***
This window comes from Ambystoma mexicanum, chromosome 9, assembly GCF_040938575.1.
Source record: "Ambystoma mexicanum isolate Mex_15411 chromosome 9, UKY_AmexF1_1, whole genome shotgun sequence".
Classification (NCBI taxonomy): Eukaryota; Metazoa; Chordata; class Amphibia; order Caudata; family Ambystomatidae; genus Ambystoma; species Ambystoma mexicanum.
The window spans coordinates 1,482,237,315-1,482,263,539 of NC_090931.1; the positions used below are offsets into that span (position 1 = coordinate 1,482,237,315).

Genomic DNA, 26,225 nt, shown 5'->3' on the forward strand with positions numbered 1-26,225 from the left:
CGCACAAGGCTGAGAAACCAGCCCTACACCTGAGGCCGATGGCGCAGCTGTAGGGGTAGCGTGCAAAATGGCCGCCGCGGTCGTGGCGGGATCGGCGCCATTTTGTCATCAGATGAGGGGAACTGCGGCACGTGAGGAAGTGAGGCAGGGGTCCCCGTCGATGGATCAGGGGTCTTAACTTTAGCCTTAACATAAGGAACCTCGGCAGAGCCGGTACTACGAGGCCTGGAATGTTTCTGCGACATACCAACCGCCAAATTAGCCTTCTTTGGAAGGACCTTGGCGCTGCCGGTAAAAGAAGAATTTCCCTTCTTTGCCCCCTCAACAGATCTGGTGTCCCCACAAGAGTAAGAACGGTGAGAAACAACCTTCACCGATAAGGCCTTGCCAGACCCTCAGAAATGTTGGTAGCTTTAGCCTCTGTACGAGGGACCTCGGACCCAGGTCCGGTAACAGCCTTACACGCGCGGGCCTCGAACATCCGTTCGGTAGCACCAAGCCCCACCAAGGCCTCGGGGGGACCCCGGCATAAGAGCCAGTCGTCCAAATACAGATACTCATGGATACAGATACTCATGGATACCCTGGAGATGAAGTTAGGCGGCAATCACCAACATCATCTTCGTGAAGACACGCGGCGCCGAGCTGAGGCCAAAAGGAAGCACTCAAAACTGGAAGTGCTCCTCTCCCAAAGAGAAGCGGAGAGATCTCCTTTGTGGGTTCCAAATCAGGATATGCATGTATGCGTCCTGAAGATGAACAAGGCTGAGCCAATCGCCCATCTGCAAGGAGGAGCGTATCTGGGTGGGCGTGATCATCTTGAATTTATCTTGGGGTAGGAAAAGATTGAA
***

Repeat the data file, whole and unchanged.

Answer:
This window comes from Ambystoma mexicanum, chromosome 9, assembly GCF_040938575.1.
Source record: "Ambystoma mexicanum isolate Mex_15411 chromosome 9, UKY_AmexF1_1, whole genome shotgun sequence".
Classification (NCBI taxonomy): Eukaryota; Metazoa; Chordata; class Amphibia; order Caudata; family Ambystomatidae; genus Ambystoma; species Ambystoma mexicanum.
The window spans coordinates 1,482,237,315-1,482,263,539 of NC_090931.1; the positions used below are offsets into that span (position 1 = coordinate 1,482,237,315).

Genomic DNA, 26,225 nt, shown 5'->3' on the forward strand with positions numbered 1-26,225 from the left:
CGCACAAGGCTGAGAAACCAGCCCTACACCTGAGGCCGATGGCGCAGCTGTAGGGGTAGCGTGCAAAATGGCCGCCGCGGTCGTGGCGGGATCGGCGCCATTTTGTCATCAGATGAGGGGAACTGCGGCACGTGAGGAAGTGAGGCAGGGGTCCCCGTCGATGGATCAGGGGTCTTAACTTTAGCCTTAACATAAGGAACCTCGGCAGAGCCGGTACTACGAGGCCTGGAATGTTTCTGCGACATACCAACCGCCAAATTAGCCTTCTTTGGAAGGACCTTGGCGCTGCCGGTAAAAGAAGAATTTCCCTTCTTTGCCCCCTCAACAGATCTGGTGTCCCCACAAGAGTAAGAACGGTGAGAAACAACCTTCACCGATAAGGCCTTGCCAGACCCTCAGAAATGTTGGTAGCTTTAGCCTCTGTACGAGGGACCTCGGACCCAGGTCCGGTAACAGCCTTACACGCGCGGGCCTCGAACATCCGTTCGGTAGCACCAAGCCCCACCAAGGCCTCGGGGGGACCCCGGCATAAGAGCCAGTCGTCCAAATACAGATACTCATGGATACAGATACTCATGGATACCCTGGAGATGAAGTTAGGCGGCAATCACCAACATCATCTTCGTGAAGACACGCGGCGCCGAGCTGAGGCCAAAAGGAAGCACTCAAAACTGGAAGTGCTCCTCTCCCAAAGAGAAGCGGAGAGATCTCCTTTGTGGGTTCCAAATCAGGATATGCATGTATGCGTCCTGAAGATGAACAAGGCTGAGCCAATCGCCCATCTGCAAGGAGGAGCGTATCTGGGTGGGCGTGATCATCTTGAATTTATCTTGGGGTAGGAAAAGATTGAA